By Jared Wyllys
I loved playing Little League baseball as a kid, but I was always a terrible hitter. The league I played in when I was very young in Marine City, Mich., transitioned us from hitting off of tees to hitting off of a pitching machine before eventually facing our peers as pitchers by the time I was about 10. The pitching machine was an easy transition because it was mostly predictable. The ball was going somewhere in the strike zone no matter what, but in my first season against live pitchers, I was faced with the unpredictability of a fellow elementary-aged kid pitching to me.
I survived the first year by mostly trying to draw walks, but the summer after I turned 10, we moved to a different town, which meant I was in a brand-new league the next year. In my first game that season, I took a pitch to the center of my back in my first at-bat, walked the next, and then got beaned again my next time up.
Not much else about that season I remember other than that I was ruined as a hitter. Every at-bat, I was thinking about not getting hit. I started stepping away from the plate with my front foot as soon as the pitch was released, and then when I did swing, it was practically hopeless. My coach tried adjusting my stance to adapt to what I was doing, but it didn’t work. I kept bailing out.
Every at-bat, I was thinking about not getting hit.
I think I lasted one more year, but I stopped playing by the time I was going into 7th grade. Baseball is my favorite sport to this day, but fear of getting hit by a pitch drove me away from playing it.
Though I got hit twice in my first game, I don’t think I ever did again that season or the next. In truth, the best thing for me would have been to get hit again. And again. And again. And again until I eventually would have realized that it wasn’t that big of a deal.
Last spring, my oldest son played his first season in kids-pitch Little League, and sure enough, in one of his first games, he got hit by a pitch. And then like watching my old self, he started bailing out at the plate on nearly every pitch.
I tried encouraging him to stay in the batter’s box and just keep trying, but that didn’t help. You can tell someone not to be afraid of something, but they have to experience and realize that themselves.
Eventually, I decided to get the advice of someone who has dealt with a lot of getting plunked. In his nine-year career, Anthony Rizzo has been hit by a pitch 145 times. He led all of baseball in 2015, 2017, and last year. But despite this, he still stands in close to the plate.
“I’m on top of the plate, so when I get hit, I get hit,” Rizzo told me last June. “It’s just part of it. I don’t think it’s ever really changed my approach at all. I never really minded getting hit by a ball. Obviously, if I did, I’d be way off the plate. It’s just part of it.”
For the woman in the poem, the best way to get the work done was to get it done.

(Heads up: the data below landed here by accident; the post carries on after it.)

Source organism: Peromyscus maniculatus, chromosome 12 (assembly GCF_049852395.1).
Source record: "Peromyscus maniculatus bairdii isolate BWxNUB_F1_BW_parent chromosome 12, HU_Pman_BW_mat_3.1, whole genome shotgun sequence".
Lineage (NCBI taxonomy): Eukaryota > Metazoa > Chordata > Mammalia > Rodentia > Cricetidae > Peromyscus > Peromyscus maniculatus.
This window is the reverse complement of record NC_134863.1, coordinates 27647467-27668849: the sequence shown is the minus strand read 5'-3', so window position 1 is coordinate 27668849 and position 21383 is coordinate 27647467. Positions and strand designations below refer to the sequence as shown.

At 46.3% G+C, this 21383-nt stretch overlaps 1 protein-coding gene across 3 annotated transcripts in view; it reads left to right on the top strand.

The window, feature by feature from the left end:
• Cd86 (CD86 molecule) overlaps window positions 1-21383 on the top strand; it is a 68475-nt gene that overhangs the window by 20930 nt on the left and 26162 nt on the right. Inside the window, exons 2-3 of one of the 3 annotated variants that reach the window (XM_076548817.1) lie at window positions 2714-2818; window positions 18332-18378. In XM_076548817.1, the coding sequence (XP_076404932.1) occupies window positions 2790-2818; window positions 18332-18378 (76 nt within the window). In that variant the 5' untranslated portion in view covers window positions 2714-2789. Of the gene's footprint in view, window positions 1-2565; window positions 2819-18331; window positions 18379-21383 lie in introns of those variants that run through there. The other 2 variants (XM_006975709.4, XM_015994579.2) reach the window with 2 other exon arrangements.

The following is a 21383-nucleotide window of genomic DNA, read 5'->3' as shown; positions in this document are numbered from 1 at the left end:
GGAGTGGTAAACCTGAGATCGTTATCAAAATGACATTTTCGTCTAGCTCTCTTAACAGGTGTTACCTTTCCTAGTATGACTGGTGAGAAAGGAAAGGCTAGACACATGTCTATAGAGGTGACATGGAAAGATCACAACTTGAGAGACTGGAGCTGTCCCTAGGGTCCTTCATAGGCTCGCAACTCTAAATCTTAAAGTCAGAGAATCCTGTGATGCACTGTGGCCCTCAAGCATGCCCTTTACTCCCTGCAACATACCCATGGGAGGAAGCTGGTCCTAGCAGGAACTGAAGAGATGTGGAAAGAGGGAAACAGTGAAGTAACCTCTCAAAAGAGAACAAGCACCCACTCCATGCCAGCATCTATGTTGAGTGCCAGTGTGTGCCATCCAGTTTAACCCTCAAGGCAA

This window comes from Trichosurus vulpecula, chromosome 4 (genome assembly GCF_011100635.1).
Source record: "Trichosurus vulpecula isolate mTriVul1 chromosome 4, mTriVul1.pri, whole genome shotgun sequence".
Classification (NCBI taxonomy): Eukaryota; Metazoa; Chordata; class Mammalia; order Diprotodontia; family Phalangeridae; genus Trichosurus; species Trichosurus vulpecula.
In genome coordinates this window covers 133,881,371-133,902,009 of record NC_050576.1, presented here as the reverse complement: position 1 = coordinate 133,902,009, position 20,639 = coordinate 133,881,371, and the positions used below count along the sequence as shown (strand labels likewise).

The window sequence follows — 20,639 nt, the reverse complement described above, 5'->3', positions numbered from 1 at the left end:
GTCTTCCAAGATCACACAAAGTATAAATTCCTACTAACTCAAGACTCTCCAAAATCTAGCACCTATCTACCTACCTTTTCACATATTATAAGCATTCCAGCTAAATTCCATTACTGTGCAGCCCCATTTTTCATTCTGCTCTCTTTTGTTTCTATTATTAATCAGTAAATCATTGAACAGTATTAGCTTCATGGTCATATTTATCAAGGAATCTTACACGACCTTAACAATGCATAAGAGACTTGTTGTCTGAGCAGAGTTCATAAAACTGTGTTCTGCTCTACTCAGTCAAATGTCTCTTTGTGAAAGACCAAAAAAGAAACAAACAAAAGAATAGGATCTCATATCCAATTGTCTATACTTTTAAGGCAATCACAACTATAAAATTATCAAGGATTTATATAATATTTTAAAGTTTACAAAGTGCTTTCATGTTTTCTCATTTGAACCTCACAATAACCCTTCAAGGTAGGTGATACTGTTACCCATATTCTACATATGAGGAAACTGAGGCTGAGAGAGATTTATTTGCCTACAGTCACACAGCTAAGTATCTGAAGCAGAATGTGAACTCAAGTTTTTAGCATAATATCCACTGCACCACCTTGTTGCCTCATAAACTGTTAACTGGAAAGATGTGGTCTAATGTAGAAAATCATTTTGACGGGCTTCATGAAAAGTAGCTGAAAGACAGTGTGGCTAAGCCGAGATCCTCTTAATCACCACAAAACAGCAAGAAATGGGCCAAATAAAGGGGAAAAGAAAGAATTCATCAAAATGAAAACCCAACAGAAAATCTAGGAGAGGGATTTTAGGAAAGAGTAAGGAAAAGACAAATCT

Most anything we do includes some element of risk, especially if we’re doing it right. Being a good hitter means embracing the possibility of getting hit. It’s going to happen and working to avoid it only causes other problems. I never overcame my fear because I only worked to avoid getting hit.
In his second book of poetry, North of Boston, Robert Frost is probably best known for “Mending Wall” but there’s also a poem in that collection called “A Servant to Servants” that tells the story of a woman tired of working every day to take care of her husband and his workers and the loneliness and frustration that results.
There’s a pile of work to be done every day, and she’s tired of it. In the poem, she meets a visitor and vents these feelings, and about a third of the way into the poem, she shares some advice she got from her husband, “The best way out is always through.”
She begrudgingly agrees, but I think that’s how most things are. My wife and I hung that quote in our house while we were going through the foster-to-adopt process because it was a helpful daily reminder.
For the woman in the poem, the best way to get the work done was to get it done. For us, the best way out was to go through the process one day at a time, even as it took years. For the woman in the poem, the best way to get the work done was to get it done. In book five of his Meditations, Marcus Aurelius said, “The impediment to action advances action. What stands in the way becomes the way.”
For my son, it meant this spring we’ve spent time in the yard, me pitching to him over and over until one day he proudly announced that he wasn’t afraid of getting hit by a pitch anymore. The best way out was through.
JARED WYLLYS is a writer who has covered baseball for Sporting News, Forbes Sports, Chicago Magazine, NBC Chicago, and Baseball Prospectus. He joined the BBWAA in 2019. Wyllys lives with his wife and four children in Chicago’s western suburbs, where he teaches high school English. He can be found on Twitter (@jwyllys) or via email (firstname.lastname@example.org).